Structural Behaviour of Mechanical Connections in Weld-Free Modular Aluminum Bridge Decks
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This research was done in collaboration with MAADI Group Inc. who designs and fabricates aluminum bridges. Aluminum in bridge engineering is effective since it is a lightweight and highly corrosion-resistant material. MAADI Group Inc. recently unveiled a new bridge deck product called GuarDeck®, which was designed for installation on steel girder bridges for pedestrians and occasional maintenance vehicle use. The structural behaviour of this new deck product is the focus of this research and in particular, the mechanical connections. The mechanical connections distinguish GuarDeck® from other aluminum deck products, which typically have welded components while GuarDeck® has none. GuarDeck® is composed of long extruded beams that are placed perpendicular to the flow of traffic and girders. The extruded beams are connected to form a continuous surface using tongue and groove connections that are part of the extruded cross-section. The deck is held in contact with the girders using stainless steel T-bolts and extruded aluminum clamps. The tightened bolt forces the deck and clamp to \sandwich" the top flange of the girder. No on-site drilling or welding is required. An isolation layer is applied to the clamps and beams to prevent galvanic corrosion between aluminum and steel. Experimental testing of the deck components in a laboratory setting under static loading was conducted. Two types of tests were performed: beam tests and clamp tests. The beam tests consisted of testing one or multiple simply supported, extruded beams with a point load in the middle of the span. The point load was representative of a small truck tire and smaller than the width of an extruded beam. The location of the tire load on the middle cross-section was varied. One beam tested by itself failed due to the rupture of the tension flange. Two beams connected resulted in either rupture of the tension flange or failure of the tongue and groove connection depending on the location of the tire load. Three beams with the load in the middle resulted in connection failure and a short beam held between two normal beams also failed due to the connection. A short beam was lastly tested by itself, which did not have a typical slender beam failure and failed by rupture of the top flange due to shear stress. The clamp tests were designed to test the deck-to-girder (DG) connections. Since the girder is sandwiched between the deck and clamp, friction between these components provide the resistance to applied forces such as longitudinal thermal expansion and vehicle braking. The tests determined the capacity of the connection in this direction. Additionally, isolation layers are applied to aluminum/steel interfaces which is nearly every interface in the DG connection. Two surface finishes on the steel plate were tested. The finishes were mill scale and sandblasted. The results showed that the connection reached a peak load then decreased gradually. The isolation layer was worn down and dust was observed beneath the specimens. Sandblasted specimens resulted in higher peak loads than the mill scale specimens. The beam test results were compared to predictions made using theoretical structural analysis methods. The tests were first compared to predictions made using the Canadian design code for aluminum structures (CSA S157) and then two types of finite element (FE) models. The first FE model was a three-dimensional model of the experiment made with two-dimensional shell elements, where only the overall shape of the extrusion was modelled. The second was also three-dimensional, but made with three-dimensional brick elements. This model represented the extrusion in nearly its entirety, including the tongue and groove connections. The design code calculations were found to be conservative. The shell models were effective at determining the peak load when the failure mode was tension flange rupture and the brick models were effective in predicting the peak load when tongue and groove connection failure governed the capacity. The clamp tests were compared to mechanics-based, design calculations and an FE model with brick elements, which were based on several design considerations including torque-wrenching for tightening bolts and an assumed friction coefficient. The peak loads from testing were all higher than the calculated and FE model results. Thermal expansion is particularly important to the design of a bridge with GuarDeck® or a similar deck product because the aluminum deck will expand approximately twice as much as the steel girders. Generally, the deck will either need to resist the forces caused by restricted thermal expansion or the DG connections must allow the change in geometry but resist other forces such as vehicle braking. An analytical parametric study was conducted to determine how geometry, temperature, and vehicle braking affect the DG reactions using a linear-elastic FE model of a steel girder with an aluminum plate, representing the deck, connected using linear spring elements. The goal was to develop a means to determine DG reactions as a function of the linear connection stiffness and the various parameters mentioned using empirical equations. The results of the preliminary study showed that geometric changes to the bridge cross-section have a non-linear influence on the DG reactions. In contrast, the effect of changing the temperature parameters is linear and changing the value of the temperature gradient have practically no effect. The braking force results in the highest DG reaction when the vehicle is entering the bridge.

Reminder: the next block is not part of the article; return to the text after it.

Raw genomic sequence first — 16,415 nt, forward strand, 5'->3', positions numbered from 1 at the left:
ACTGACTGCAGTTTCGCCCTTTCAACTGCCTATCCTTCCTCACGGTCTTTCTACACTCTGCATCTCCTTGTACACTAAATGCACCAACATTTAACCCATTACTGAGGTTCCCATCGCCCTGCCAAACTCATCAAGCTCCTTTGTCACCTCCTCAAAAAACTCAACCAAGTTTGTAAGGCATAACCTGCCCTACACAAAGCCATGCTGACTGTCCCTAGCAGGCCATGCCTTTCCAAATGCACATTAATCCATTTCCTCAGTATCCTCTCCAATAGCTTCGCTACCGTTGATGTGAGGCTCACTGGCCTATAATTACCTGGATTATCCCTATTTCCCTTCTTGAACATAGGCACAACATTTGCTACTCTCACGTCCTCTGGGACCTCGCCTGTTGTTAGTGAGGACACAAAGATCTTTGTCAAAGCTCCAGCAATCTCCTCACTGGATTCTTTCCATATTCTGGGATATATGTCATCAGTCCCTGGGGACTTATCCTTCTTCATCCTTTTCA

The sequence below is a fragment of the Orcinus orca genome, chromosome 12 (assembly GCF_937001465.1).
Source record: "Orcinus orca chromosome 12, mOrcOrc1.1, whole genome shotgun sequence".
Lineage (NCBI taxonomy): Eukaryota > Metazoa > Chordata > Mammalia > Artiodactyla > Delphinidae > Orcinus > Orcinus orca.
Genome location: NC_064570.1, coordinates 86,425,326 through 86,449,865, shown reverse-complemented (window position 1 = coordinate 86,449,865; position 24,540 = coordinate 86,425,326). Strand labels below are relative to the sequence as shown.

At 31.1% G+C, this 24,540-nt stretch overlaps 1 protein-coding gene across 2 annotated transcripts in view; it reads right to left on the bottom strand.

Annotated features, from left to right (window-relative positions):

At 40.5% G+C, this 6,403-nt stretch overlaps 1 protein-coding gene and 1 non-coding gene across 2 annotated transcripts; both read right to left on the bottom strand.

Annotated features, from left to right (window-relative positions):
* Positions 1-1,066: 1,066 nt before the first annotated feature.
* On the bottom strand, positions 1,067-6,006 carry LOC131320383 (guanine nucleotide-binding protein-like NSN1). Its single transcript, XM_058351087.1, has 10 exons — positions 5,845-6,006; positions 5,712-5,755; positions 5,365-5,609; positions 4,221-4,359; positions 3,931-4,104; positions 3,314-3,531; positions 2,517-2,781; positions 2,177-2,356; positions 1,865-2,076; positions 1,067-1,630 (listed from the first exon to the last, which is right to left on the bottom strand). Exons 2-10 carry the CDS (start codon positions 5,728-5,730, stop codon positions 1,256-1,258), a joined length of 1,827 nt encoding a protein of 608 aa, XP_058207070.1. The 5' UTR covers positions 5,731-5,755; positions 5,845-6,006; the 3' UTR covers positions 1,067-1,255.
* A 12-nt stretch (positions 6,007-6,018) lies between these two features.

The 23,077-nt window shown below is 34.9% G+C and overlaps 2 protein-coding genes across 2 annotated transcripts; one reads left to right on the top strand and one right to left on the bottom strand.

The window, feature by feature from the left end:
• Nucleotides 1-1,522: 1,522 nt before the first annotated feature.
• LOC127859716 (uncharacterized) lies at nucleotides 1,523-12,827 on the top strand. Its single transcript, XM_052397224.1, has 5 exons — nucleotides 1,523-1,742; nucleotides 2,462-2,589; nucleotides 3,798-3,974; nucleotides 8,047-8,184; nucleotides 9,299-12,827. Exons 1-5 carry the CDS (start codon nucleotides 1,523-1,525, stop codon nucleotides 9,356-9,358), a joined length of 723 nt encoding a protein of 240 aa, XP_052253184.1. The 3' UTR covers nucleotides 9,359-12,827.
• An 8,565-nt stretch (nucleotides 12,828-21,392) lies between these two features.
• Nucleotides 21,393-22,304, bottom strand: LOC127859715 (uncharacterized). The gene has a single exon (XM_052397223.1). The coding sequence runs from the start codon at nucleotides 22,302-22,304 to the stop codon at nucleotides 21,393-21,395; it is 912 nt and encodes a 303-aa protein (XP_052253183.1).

Cite this version of the work
Melanie Perreault (2021). Structural Behaviour of Mechanical Connections in Weld-Free Modular Aluminum Bridge Decks. UWSpace. http://hdl.handle.net/10012/16644